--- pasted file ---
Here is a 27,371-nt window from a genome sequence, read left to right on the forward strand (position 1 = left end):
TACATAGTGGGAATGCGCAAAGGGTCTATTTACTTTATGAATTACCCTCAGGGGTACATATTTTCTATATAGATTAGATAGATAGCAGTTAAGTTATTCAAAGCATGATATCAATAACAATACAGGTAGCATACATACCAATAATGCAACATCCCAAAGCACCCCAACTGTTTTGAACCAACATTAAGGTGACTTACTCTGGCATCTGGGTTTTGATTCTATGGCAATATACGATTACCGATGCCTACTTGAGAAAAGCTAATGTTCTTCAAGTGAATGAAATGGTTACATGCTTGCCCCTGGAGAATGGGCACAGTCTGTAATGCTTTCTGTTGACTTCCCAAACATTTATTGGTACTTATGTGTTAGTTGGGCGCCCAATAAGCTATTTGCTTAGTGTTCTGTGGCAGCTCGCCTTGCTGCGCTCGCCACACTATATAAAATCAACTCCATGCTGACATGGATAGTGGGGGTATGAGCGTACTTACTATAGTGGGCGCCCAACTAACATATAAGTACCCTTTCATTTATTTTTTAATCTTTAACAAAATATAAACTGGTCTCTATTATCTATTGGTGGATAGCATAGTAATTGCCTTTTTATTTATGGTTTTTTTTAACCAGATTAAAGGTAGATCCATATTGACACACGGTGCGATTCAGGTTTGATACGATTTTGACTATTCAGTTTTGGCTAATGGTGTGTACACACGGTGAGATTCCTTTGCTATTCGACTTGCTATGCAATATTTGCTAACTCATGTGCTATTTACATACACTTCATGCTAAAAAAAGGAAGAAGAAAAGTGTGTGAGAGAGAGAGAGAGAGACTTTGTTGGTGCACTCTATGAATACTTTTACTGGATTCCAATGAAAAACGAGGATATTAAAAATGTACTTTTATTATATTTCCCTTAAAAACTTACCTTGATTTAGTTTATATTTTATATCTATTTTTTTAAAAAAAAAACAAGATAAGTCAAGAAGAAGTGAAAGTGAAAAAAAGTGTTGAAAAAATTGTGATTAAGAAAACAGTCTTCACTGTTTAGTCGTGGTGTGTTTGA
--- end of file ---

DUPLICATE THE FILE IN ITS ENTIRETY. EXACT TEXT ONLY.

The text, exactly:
Here is a 27,371-nt window from a genome sequence, read left to right on the forward strand (position 1 = left end):
TACATAGTGGGAATGCGCAAAGGGTCTATTTACTTTATGAATTACCCTCAGGGGTACATATTTTCTATATAGATTAGATAGATAGCAGTTAAGTTATTCAAAGCATGATATCAATAACAATACAGGTAGCATACATACCAATAATGCAACATCCCAAAGCACCCCAACTGTTTTGAACCAACATTAAGGTGACTTACTCTGGCATCTGGGTTTTGATTCTATGGCAATATACGATTACCGATGCCTACTTGAGAAAAGCTAATGTTCTTCAAGTGAATGAAATGGTTACATGCTTGCCCCTGGAGAATGGGCACAGTCTGTAATGCTTTCTGTTGACTTCCCAAACATTTATTGGTACTTATGTGTTAGTTGGGCGCCCAATAAGCTATTTGCTTAGTGTTCTGTGGCAGCTCGCCTTGCTGCGCTCGCCACACTATATAAAATCAACTCCATGCTGACATGGATAGTGGGGGTATGAGCGTACTTACTATAGTGGGCGCCCAACTAACATATAAGTACCCTTTCATTTATTTTTTAATCTTTAACAAAATATAAACTGGTCTCTATTATCTATTGGTGGATAGCATAGTAATTGCCTTTTTATTTATGGTTTTTTTTAACCAGATTAAAGGTAGATCCATATTGACACACGGTGCGATTCAGGTTTGATACGATTTTGACTATTCAGTTTTGGCTAATGGTGTGTACACACGGTGAGATTCCTTTGCTATTCGACTTGCTATGCAATATTTGCTAACTCATGTGCTATTTACATACACTTCATGCTAAAAAAAGGAAGAAGAAAAGTGTGTGAGAGAGAGAGAGAGAGACTTTGTTGGTGCACTCTATGAATACTTTTACTGGATTCCAATGAAAAACGAGGATATTAAAAATGTACTTTTATTATATTTCCCTTAAAAACTTACCTTGATTTAGTTTATATTTTATATCTATTTTTTTAAAAAAAAAACAAGATAAGTCAAGAAGAAGTGAAAGTGAAAAAAAGTGTTGAAAAAATTGTGATTAAGAAAACAGTCTTCACTGTTTAGTCGTGGTGTGTTTGA